“Our personalities are very similar,” Logano said. “I use him a lot to bounce ideas off outside racing. When you spend time and become friends with someone, you start to know what the person is thinking before they say it. He can tell by the tone in my voice how severe something is with the race car.”

The native of Middletown, Connecticut, is an old soul whose idea of a killer Saturday is spending the morning browsing antique shops, the afternoon tinkering on classic automobiles and a night of watching Boy Meets World reruns (seriously; he’s partial to Topanga).

Gordon, meanwhile, is a native of Camden, New York, about 40 miles north of Syracuse. (“It’s where all the lake effect snow from Lake Ontario dumps. My hometown averages over 200 inches a year.”)

The son of two principals (mom was at high school; dad at elementary) was raised with a strong sense of education and discipline. “I didn’t get away with much,” laughs Gordon, who graduated from Clemson with an engineering degree.

Logano, who didn’t attend college given that he was becoming the youngest starter in Daytona 500 history eight years ago, likes that Gordon is “very rule-driven and organized. He’s the smartest guy I know. He’s very methodical on the way he thinks of things.”

‘We’re both kind of dorky’

They also ride together after races, sometimes to the agony of Logano’s wife in the backseat.

“We’re both kind of dorky,” Logano said. “I don’t know any way to put it. We’ll start laughing about something during the race, but Brittany will be in the back and have no clue because it’s this funny lingo. She says, ‘You’re like the people from The Big Bang Theory.’ It’s funny to them, but it’s so dorky that no one else would get this joke.

“We’re laughing our heads off. We have that in common. We have a similar sense of humor and way of approaching life. That’s something enough in common to be friends.”

BROOKLYN, MI - JUNE 12: (L-R) Joey Logano, driver of the #22 Shell Pennzoil Ford, wife Brittany Logano and crew chief Todd Gordon stand on the grid prior to the NASCAR Sprint Cup Series FireKeepers Casino 400 at Michigan International Speedway on June 12, 2016 in Brooklyn, Michigan. (Photo by Todd Warshaw/Getty Images )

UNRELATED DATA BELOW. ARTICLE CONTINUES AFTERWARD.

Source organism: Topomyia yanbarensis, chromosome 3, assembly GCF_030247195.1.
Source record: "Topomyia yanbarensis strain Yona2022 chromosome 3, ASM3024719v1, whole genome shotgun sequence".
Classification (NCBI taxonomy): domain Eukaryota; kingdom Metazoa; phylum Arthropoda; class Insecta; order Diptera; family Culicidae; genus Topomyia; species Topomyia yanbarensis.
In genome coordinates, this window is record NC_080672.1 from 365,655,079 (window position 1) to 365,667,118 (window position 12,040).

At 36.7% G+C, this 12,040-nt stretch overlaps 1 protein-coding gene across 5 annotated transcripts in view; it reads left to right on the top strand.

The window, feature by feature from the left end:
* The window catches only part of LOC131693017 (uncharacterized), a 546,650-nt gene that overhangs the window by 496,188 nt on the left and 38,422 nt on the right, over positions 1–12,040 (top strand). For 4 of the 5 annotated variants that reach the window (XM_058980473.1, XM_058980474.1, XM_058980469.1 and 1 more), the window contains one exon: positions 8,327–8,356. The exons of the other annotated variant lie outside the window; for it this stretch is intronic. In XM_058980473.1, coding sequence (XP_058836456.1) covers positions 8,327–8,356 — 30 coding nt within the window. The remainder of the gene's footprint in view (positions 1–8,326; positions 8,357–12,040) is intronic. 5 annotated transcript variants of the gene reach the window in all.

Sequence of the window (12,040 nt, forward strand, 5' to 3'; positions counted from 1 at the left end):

Joey Logano’s wife, Brittany (center) has helped her husband and crew chief Todd Gordon with building team camaraderie. (Photo by Todd Warshaw/Getty Images )

Gordon said the team enjoys teasing Logano about the in-car videos that show the driver constantly bouncing his leg before qualifying or practice.

“The bond our whole team has is part of what makes us successful,” Gordon said. “Because there’s no questioning of each other. A marriage works when two people understand that’s what it is going to be and work at it. As long as you’re focused on how we’re getting forward, great things happen.”

It’s hard to avoid comparisons with the situation Logano left at Gibbs, where he stepped into the No. 20 ride vacated by future Hall of Famer Tony Stewart. An impressionable teenager with no experience, he hardly had a chance to thrive – though he refuses to point fingers.

“Everything that happened over there was my fault because I didn’t do things the right way, but I learned from it, and I wouldn’t trade it for anything now,” Logano said. “I’m not the same person I was at 18 years old. I’m still Joey and a lot of things are similar, but the way I approach a meeting, I have so much confidence.

“Today if you put me back in (a Gibbs car) but knowing what I know now, it’d go completely different and so much better. But I was 18 years old, what did I know? I had no clue.”